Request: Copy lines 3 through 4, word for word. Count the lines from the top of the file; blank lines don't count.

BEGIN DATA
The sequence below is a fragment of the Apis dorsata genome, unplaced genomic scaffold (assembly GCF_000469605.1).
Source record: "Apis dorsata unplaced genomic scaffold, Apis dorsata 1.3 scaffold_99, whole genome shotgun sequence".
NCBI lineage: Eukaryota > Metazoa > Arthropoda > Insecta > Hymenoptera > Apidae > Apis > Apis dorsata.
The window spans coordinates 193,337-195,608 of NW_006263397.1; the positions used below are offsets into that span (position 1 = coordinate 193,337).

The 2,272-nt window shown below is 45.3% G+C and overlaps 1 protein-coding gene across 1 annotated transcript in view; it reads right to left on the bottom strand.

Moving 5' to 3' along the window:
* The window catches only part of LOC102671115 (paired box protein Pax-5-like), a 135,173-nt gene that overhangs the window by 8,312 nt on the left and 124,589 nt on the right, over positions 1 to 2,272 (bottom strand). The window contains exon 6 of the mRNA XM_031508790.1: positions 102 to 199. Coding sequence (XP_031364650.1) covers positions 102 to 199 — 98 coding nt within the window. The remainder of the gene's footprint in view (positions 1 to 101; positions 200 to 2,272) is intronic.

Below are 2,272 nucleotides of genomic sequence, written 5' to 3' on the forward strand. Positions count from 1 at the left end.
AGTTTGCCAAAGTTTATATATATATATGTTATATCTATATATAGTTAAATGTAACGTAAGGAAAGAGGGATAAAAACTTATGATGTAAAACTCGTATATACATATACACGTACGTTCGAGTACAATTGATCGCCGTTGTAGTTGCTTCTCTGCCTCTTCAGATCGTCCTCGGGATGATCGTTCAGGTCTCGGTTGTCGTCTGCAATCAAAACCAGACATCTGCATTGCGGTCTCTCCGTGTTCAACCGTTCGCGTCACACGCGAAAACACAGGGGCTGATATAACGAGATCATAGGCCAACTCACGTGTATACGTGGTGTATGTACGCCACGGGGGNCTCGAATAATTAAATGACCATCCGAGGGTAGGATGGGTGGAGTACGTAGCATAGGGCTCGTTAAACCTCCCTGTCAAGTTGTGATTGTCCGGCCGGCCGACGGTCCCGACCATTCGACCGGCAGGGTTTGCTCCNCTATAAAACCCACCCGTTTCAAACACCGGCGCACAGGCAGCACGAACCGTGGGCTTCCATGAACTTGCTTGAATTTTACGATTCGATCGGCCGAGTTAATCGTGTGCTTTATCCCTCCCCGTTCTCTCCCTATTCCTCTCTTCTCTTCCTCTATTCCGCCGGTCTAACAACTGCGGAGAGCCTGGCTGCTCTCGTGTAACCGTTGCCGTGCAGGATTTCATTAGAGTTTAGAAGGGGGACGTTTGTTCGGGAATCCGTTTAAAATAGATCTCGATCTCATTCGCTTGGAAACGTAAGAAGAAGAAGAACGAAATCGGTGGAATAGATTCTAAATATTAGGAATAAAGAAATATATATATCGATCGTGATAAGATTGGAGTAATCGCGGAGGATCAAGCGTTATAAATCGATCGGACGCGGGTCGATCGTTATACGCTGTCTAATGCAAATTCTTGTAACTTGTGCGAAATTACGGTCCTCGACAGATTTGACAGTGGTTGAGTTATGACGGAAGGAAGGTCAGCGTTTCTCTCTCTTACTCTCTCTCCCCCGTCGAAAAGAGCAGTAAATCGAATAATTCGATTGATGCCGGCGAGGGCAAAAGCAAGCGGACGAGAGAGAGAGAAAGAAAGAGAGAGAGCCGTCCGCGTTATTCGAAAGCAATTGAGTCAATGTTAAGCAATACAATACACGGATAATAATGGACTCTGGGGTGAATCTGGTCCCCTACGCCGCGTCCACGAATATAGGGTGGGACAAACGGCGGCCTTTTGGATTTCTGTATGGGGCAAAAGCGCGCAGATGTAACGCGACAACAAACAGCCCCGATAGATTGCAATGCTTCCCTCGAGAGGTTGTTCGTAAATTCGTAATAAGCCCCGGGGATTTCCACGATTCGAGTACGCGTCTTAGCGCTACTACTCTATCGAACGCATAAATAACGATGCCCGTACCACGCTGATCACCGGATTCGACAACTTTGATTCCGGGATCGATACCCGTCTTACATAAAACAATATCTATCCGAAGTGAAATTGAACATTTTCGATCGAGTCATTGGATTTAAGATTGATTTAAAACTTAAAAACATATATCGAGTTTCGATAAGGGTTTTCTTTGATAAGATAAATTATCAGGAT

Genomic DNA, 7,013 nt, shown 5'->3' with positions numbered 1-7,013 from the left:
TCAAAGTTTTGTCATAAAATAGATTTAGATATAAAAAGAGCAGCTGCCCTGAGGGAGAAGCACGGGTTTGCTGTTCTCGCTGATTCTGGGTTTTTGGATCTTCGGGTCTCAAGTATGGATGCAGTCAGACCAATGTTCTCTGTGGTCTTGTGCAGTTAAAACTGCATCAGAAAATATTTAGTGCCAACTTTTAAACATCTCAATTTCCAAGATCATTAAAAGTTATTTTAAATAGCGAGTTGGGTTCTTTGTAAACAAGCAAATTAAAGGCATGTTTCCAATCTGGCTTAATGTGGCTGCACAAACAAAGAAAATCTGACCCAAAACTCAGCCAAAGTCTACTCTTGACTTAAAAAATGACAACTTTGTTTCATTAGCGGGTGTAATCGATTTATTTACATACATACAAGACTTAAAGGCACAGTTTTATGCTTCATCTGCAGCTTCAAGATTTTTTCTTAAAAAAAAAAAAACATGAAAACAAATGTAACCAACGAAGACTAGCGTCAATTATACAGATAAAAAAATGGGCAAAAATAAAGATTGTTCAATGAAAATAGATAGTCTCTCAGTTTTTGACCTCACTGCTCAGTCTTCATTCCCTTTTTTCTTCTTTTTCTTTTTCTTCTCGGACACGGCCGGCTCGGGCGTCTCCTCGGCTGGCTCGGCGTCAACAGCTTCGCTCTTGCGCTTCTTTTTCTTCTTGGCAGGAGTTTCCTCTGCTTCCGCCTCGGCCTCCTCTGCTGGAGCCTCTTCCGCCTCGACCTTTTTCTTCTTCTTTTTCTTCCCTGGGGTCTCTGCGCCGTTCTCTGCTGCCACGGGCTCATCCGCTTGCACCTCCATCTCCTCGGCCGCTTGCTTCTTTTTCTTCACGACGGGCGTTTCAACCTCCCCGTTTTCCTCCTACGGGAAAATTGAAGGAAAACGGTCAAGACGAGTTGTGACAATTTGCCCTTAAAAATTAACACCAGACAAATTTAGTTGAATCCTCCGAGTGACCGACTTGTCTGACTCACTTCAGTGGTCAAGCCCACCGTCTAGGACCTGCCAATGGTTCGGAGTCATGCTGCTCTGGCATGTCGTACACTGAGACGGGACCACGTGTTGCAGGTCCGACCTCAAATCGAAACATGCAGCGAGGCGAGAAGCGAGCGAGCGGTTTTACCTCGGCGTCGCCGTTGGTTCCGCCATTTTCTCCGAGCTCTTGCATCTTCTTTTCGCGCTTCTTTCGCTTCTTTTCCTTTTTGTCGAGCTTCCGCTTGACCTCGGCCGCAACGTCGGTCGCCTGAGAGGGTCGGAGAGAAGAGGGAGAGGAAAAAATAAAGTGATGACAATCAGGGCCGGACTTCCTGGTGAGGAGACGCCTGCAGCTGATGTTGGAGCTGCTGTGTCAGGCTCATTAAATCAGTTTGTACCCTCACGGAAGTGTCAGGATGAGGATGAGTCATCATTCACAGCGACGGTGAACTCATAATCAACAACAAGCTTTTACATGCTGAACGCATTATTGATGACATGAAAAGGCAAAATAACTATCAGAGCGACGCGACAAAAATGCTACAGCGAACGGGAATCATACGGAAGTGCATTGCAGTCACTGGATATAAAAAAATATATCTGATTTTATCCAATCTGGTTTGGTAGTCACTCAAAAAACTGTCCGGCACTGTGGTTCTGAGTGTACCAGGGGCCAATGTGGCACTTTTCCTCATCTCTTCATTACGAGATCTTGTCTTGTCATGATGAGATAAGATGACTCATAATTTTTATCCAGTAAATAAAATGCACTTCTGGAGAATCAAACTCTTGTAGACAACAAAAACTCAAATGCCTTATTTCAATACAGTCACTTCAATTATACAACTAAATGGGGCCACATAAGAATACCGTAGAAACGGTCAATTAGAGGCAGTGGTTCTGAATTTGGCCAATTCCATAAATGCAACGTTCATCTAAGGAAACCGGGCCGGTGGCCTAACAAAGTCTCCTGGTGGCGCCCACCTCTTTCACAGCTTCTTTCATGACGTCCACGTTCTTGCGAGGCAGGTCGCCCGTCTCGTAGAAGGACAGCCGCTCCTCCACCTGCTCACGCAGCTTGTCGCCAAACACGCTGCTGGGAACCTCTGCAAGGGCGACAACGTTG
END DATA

NCBI lineage: Eukaryota > Metazoa > Arthropoda > Insecta > Hymenoptera > Apidae > Apis > Apis dorsata.
The window spans coordinates 193,337-195,608 of NW_006263397.1; the positions used below are offsets into that span (position 1 = coordinate 193,337).